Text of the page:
SPI opposes bag bans and fees while supporting zero waste and recycling initiatives and hopes other municipalities will consider more innovative approaches to waste management. SPI also hopes that this successful effort in Fort Collins will galvanize voters, who have the power to correct public misconceptions, help preserve choice in the marketplace and hold their legislators accountable for their actions.

Wednesday, October 15th, 2014

A World of Opportunity: Exporting Benefits Your Bottom Line

By Michael Taylor, SPI Senior Director, International Affairs and Trade

Michael Taylor, SPI Senior Director, International Affairs and Trade

Michael Taylor, SPI Senior Director, International Affairs and Trade

More than 70 percent of the world’s purchasing power and more than 95 percent of the world’s population is located outside of the United States. Your competitors are increasing their global market share, and you can too. According to a study published by the Institute for International Economics, U.S. companies that export not only grow faster, but are nearly 8.5 percent less likely to go out of business than non-exporting companies.

Less than 1 percent of America’s 30 million companies export—a percentage that is significantly lower than all other developed countries. And of U.S. companies that do export, 58 percent export to only one country. Many businesses could benefit from learning more about these international opportunities and resources available to help.

When evaluating a possible export market opportunity, there are a number of factors you should keep in mind. Here is a  list for consideration:

  • Economic growth (GDP growth rate)
  • Per capita income
  • Income distribution
  • Size of consumer demand
  • Inflation rate
  • Currency fluctuation
  • Economic and political stability
  • Ease of doing business (World Bank’s ranking)
  • Tariff and taxes
  • Non-tariff barriers
  • Demographics
  • Cross border transfer of goods
  • Banking system
  • Culture and business practices
  • Infrastructure, ease of moving products, communication, roads, ports and airports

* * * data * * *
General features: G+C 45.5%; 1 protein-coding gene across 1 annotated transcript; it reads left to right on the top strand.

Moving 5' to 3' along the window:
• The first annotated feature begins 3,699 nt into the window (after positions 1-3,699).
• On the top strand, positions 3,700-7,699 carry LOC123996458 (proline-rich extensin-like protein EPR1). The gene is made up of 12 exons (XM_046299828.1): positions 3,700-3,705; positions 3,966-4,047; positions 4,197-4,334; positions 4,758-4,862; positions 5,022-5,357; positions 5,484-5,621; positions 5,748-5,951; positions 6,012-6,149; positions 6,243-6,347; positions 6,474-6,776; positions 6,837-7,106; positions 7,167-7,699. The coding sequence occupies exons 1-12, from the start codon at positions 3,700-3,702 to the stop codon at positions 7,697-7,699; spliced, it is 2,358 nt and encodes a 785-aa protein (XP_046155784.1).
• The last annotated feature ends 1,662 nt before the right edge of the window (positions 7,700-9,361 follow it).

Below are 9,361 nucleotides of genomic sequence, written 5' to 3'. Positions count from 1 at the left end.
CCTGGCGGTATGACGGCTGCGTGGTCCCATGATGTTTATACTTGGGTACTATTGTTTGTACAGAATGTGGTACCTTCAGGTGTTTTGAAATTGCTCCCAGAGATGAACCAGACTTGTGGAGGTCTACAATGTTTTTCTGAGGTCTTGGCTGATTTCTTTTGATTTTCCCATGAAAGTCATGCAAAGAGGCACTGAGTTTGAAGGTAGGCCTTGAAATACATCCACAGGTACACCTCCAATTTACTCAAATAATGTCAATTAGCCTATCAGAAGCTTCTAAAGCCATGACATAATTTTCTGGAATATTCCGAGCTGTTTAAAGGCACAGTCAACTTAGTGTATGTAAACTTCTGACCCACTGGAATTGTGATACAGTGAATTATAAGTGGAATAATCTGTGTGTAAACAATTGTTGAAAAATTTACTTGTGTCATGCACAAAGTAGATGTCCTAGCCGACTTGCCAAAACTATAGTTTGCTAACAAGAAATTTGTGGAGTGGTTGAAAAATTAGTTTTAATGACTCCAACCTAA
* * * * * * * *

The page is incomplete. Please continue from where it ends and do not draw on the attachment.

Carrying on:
In reference to evaluating ease of doing business listed above, the World Bank has developed an Ease of Doing Business Index. Economies are ranked on their ease of doing business, from 1 – 189. A high ranking on the ease of doing business index means the regulatory environment is more conducive to the starting and operation of a local firm. This index averages the country’s percentile rankings on 10 topics, made up of a variety of indicators, giving equal weight to each topic. Countries are given an overall “Ease of Doing Business” rank (out of 189 economies) and rankings by each topic.

Although the index is not plastics-industry specific or exclusively regulatory in its focus, the index provides an excellent benchmarking tool to assess the general business climate/environment over time and in comparison to other export markets. Here is an example of what the World Bank produces.

Ease of Doing Business

Of course, special attention should also be given to existing free trade agreements (FTAs). The U.S. has free trade agreements in force with 20 countries. U.S. exports to FTA partners are up 57 percent since 2009. Forty-six percent of U.S. goods exports go to its trade agreement partners. U.S. export growth to FTA partners (57 percent) has grown more rapidly than exports to the rest of the world (44 percent). The U.S. has a $15.2 billion trade surplus in non-oil products with its FTA partners, nearly 70 percent higher than the 2009 value. In 2013, plastic resin and products manufacturing (Harmonized Schedule Chapter 39) had a $17.6 billion surplus with its FTA partners.

So the reasons for exporting are many, and the benefits go beyond just increased sales. If you are interested in exploring what market opportunities exist specifically for you, then contact SPI’s Washington office at 202-974-5200.

This piece is an excerpt of an article that appeared in the Fall 2014 edition of The SPI Magazine. Click here to read the full version online, or download the SPI Magazine and SPE Magazine mobile app, available free in the App Store and in Google Play